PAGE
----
CAN HAPPEN MORE RAPIDLY THAN WE THINK
November 10, 2013
upon a time there lived a bird that grew taller than any NBA center.
It did not live happily ever after, and the story of its demise provides
a disquieting revelation of how quickly humans can drive species to
extinction. Studies of the enormous flightless birds known as moas have
confirmed that a small number of people can eliminate a large number
of animals in a short time. The remarkable rate of extinction of the
moas is a cautionary tale for us all.
the biggest birds ever to have lived on earth, some being more than
10 feet tall. They would have towered over today's ostriches. They were
impressive ground-dwelling birds on the islands we now call New Zealand.
As would be expected, moa eggs were gigantic. I once held one that had
been obtained by the explorer Richard Archbold. A bird egg the size
of an oversized football is dramatic. But the most remarkable feature
of the one I held was that it had been laid more than 6 centuries earlier
and was just a dead egg, not a fossilized one.
late 1200s Polynesian settlers, the Maoris, arrived on New Zealand.
Maoris and moas did not mix well. By the time Columbus arrived in America,
giant moas had been extinct for a century. The reason: Maoris could
easily capture and kill the big birds. Having never encountered such
a relentless land predator, moas had never evolved the ability to fly.
rates and the level of exploitation of moas have been determined by
radiocarbon dating and the examination of Maori hunting sites with moa
remains. From this information, an estimate of 100 Maori settlers was
used to approximate the increase in human population size and rate of
habitat loss on the islands. Subsequently, mathematical models have
simulated the sequence of events for the decades following the arrival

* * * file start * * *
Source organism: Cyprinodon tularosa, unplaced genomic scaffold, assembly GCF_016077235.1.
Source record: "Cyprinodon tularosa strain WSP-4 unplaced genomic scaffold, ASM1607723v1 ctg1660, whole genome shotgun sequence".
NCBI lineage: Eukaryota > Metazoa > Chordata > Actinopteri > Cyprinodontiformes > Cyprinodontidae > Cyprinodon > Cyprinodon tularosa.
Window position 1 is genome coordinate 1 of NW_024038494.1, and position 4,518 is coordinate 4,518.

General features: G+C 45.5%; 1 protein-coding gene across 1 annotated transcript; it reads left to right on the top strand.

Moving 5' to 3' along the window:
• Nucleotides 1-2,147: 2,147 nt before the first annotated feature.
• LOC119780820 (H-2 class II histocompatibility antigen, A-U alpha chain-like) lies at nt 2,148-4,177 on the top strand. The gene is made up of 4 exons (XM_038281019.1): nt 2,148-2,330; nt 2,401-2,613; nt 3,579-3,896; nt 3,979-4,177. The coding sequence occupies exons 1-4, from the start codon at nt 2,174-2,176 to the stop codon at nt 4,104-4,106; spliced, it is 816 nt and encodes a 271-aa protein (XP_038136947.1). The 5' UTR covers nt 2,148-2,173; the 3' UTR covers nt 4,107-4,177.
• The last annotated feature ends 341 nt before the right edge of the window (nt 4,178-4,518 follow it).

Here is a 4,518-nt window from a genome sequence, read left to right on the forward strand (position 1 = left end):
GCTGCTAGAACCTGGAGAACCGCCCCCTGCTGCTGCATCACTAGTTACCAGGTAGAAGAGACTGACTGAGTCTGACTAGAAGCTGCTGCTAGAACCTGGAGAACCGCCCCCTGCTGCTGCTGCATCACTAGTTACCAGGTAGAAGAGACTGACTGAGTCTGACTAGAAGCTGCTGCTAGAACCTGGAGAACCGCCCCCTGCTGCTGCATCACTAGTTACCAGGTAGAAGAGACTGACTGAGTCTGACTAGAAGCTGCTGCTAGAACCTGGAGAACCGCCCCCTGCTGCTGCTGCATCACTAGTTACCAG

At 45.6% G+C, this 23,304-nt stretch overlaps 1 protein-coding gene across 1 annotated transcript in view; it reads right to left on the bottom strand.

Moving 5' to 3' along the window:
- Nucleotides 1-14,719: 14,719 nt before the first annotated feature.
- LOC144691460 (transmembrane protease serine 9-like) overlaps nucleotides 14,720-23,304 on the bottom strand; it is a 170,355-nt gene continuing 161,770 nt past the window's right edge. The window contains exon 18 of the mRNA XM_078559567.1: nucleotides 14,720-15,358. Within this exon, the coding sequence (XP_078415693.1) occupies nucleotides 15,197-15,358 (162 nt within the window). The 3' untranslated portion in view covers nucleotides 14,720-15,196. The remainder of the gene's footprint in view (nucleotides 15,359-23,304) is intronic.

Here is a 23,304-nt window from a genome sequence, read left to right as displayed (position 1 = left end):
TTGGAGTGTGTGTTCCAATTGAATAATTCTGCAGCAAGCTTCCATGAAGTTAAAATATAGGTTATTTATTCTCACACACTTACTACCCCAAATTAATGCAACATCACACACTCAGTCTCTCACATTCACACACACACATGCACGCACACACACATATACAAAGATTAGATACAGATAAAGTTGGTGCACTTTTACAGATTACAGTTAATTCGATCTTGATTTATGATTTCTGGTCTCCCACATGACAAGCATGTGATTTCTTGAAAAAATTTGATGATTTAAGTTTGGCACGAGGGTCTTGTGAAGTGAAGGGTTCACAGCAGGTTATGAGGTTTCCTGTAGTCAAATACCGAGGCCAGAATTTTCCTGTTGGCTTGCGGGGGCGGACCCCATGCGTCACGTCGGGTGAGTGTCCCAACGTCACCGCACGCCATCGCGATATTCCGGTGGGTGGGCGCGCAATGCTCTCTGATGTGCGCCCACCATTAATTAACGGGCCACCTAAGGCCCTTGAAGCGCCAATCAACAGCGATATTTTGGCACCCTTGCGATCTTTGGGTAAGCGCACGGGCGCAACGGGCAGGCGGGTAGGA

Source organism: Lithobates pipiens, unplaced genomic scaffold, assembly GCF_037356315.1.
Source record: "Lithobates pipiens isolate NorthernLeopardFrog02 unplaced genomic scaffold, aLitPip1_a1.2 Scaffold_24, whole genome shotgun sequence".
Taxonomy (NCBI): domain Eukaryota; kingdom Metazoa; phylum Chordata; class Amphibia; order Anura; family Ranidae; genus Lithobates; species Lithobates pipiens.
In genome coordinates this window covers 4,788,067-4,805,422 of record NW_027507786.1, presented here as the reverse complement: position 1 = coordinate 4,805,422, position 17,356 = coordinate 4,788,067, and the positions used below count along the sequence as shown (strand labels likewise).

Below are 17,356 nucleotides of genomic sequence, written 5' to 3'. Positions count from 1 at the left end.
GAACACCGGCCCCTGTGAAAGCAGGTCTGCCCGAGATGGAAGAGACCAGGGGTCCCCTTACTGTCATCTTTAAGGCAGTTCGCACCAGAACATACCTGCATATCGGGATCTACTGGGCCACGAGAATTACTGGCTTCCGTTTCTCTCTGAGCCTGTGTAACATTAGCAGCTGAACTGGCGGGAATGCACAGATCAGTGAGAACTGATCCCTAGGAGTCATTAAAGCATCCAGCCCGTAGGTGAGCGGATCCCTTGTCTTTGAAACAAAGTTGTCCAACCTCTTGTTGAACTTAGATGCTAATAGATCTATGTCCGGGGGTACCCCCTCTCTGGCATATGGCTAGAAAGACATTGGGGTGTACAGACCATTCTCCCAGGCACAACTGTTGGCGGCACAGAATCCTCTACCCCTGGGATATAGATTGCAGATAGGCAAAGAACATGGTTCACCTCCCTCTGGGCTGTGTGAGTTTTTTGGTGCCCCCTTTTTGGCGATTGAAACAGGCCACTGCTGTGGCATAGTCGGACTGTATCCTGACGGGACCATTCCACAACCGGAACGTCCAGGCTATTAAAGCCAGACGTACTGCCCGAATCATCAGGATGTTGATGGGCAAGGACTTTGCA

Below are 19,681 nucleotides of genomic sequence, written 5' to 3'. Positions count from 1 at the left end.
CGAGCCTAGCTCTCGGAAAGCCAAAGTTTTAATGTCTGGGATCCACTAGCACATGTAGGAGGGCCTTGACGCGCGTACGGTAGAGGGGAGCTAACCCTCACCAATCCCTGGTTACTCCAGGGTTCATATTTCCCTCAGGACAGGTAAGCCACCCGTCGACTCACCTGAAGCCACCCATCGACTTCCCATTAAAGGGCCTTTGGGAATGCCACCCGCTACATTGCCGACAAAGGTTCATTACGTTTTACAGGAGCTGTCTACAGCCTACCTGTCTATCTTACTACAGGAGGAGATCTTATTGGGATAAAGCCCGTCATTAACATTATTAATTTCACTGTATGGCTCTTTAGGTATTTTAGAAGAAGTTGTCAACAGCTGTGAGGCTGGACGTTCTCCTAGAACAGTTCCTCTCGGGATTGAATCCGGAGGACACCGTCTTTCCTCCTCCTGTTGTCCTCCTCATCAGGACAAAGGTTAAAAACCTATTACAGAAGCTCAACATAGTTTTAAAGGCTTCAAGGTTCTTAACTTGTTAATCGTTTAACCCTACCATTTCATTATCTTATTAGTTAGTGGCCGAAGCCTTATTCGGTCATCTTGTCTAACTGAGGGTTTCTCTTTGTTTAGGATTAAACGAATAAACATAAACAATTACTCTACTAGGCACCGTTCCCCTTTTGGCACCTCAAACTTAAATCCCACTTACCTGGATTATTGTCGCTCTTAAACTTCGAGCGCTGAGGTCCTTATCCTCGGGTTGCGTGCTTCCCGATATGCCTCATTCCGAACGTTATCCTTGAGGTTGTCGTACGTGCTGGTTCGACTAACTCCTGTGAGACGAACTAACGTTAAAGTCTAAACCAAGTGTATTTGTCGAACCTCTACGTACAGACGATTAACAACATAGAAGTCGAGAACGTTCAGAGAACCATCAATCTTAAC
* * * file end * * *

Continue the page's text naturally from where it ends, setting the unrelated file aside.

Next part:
of the Maoris.
was based on an estimated 158,000 moas living in New Zealand at the
time of human settlement. The predicted rates of decline of moas were
then determined in a variety of scenarios, with the most conservative
figures being used for each variable in order not to underestimate the
time necessary for moa extinction to occur.
time for extinction of all of the giant moas in New Zealand would have
been slightly over 150 years even without a loss of moa habitat and
with an assumption that Maoris did not eat moa eggs. However, habitat
loss did occur, and when an omelet big enough to feed a family was in
the offing, eggs undoubtedly were taken. Using the more realistic figures
that include habitat loss, the model indicates that moas became extinct
less than a century after the first Maori canoe came ashore.
is not that we can pin the loss of a fabulous group of birds on the
Maoris. Virtually all colonists in all parts of the world can be held
responsible for the elimination or severe decline of species that had
not before encountered humans as predators. The important feature is
that an original human population of only 100 people could eliminate
moas so quickly.
for us in modern times is that small numbers of humans can still eliminate
species simply by removing them from their native habitats. Exploitation
for commercial profit for the restaurant trade, the pet trade, or for
bogus medicinal cures (e.g., rhinoceros horn) can quickly bring a species
to extinction. Many of today's birds and reptiles as well as large mammals
that take several years to reach maturity and have low numbers of offspring
are unable to sustain high adult mortality rates. They can readily become
victims of human exploitation.
sent by the extinct moas is an important one: A tiny proportion of the
world's human population could eliminate one or more of our remaining
large species in the near future. We must be vigilant to prevent such
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